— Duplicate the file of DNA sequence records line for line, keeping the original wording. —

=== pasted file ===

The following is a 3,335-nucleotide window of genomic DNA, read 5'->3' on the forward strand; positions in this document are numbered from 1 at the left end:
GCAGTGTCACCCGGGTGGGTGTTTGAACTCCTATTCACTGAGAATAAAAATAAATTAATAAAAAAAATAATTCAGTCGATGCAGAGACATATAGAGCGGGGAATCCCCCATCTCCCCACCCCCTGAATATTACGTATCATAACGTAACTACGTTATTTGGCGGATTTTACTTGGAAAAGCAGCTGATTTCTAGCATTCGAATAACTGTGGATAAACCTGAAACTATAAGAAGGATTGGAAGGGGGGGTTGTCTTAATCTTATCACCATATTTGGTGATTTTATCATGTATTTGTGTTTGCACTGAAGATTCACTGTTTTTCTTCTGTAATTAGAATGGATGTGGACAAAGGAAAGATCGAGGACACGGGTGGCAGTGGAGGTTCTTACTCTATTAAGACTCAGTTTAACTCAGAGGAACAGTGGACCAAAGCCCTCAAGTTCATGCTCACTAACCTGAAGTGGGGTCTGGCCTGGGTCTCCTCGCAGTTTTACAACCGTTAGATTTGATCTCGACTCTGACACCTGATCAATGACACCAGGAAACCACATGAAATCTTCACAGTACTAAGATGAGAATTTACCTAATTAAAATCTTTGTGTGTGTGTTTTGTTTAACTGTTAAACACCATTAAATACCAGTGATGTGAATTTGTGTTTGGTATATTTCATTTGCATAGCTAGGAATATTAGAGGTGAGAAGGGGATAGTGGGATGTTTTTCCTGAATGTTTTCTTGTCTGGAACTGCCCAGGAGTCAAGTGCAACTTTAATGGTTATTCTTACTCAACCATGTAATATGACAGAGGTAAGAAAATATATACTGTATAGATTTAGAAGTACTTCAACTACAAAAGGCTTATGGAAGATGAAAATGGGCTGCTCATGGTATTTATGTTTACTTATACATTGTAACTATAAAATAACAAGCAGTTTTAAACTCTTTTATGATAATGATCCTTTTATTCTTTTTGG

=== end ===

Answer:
The following is a 3,335-nucleotide window of genomic DNA, read 5'->3' on the forward strand; positions in this document are numbered from 1 at the left end:
GCAGTGTCACCCGGGTGGGTGTTTGAACTCCTATTCACTGAGAATAAAAATAAATTAATAAAAAAAATAATTCAGTCGATGCAGAGACATATAGAGCGGGGAATCCCCCATCTCCCCACCCCCTGAATATTACGTATCATAACGTAACTACGTTATTTGGCGGATTTTACTTGGAAAAGCAGCTGATTTCTAGCATTCGAATAACTGTGGATAAACCTGAAACTATAAGAAGGATTGGAAGGGGGGGTTGTCTTAATCTTATCACCATATTTGGTGATTTTATCATGTATTTGTGTTTGCACTGAAGATTCACTGTTTTTCTTCTGTAATTAGAATGGATGTGGACAAAGGAAAGATCGAGGACACGGGTGGCAGTGGAGGTTCTTACTCTATTAAGACTCAGTTTAACTCAGAGGAACAGTGGACCAAAGCCCTCAAGTTCATGCTCACTAACCTGAAGTGGGGTCTGGCCTGGGTCTCCTCGCAGTTTTACAACCGTTAGATTTGATCTCGACTCTGACACCTGATCAATGACACCAGGAAACCACATGAAATCTTCACAGTACTAAGATGAGAATTTACCTAATTAAAATCTTTGTGTGTGTGTTTTGTTTAACTGTTAAACACCATTAAATACCAGTGATGTGAATTTGTGTTTGGTATATTTCATTTGCATAGCTAGGAATATTAGAGGTGAGAAGGGGATAGTGGGATGTTTTTCCTGAATGTTTTCTTGTCTGGAACTGCCCAGGAGTCAAGTGCAACTTTAATGGTTATTCTTACTCAACCATGTAATATGACAGAGGTAAGAAAATATATACTGTATAGATTTAGAAGTACTTCAACTACAAAAGGCTTATGGAAGATGAAAATGGGCTGCTCATGGTATTTATGTTTACTTATACATTGTAACTATAAAATAACAAGCAGTTTTAAACTCTTTTATGATAATGATCCTTTTATTCTTTTTGG